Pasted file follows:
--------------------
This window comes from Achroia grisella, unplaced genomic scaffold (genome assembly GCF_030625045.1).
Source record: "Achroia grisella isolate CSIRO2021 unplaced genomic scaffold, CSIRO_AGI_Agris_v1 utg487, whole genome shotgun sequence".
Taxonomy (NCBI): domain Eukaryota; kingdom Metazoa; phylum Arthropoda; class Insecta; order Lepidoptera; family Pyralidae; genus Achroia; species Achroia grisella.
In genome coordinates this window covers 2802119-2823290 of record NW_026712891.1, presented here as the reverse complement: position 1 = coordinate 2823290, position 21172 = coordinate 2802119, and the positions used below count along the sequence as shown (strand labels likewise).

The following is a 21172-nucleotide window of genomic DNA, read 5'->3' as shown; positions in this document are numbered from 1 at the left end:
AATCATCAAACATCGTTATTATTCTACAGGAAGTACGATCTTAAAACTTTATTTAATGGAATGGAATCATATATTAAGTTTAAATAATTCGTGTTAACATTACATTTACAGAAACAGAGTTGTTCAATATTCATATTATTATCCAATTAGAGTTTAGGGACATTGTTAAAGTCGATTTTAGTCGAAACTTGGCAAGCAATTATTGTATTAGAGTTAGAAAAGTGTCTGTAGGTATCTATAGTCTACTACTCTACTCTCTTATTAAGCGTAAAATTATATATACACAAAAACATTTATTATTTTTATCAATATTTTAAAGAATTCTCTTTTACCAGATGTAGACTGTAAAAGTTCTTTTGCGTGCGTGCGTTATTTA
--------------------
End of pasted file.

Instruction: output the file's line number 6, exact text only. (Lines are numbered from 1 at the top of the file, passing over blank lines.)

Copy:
AATCATCAAACATCGTTATTATTCTACAGGAAGTACGATCTTAAAACTTTATTTAATGGAATGGAATCATATATTAAGTTTAAATAATTCGTGTTAACATTACATTTACAGAAACAGAGTTGTTCAATATTCATATTATTATCCAATTAGAGTTTAGGGACATTGTTAAAGTCGATTTTAGTCGAAACTTGGCAAGCAATTATTGTATTAGAGTTAGAAAAGTGTCTGTAGGTATCTATAGTCTACTACTCTACTCTCTTATTAAGCGTAAAATTATATATACACAAAAACATTTATTATTTTTATCAATATTTTAAAGAATTCTCTTTTACCAGATGTAGACTGTAAAAGTTCTTTTGCGTGCGTGCGTTATTTA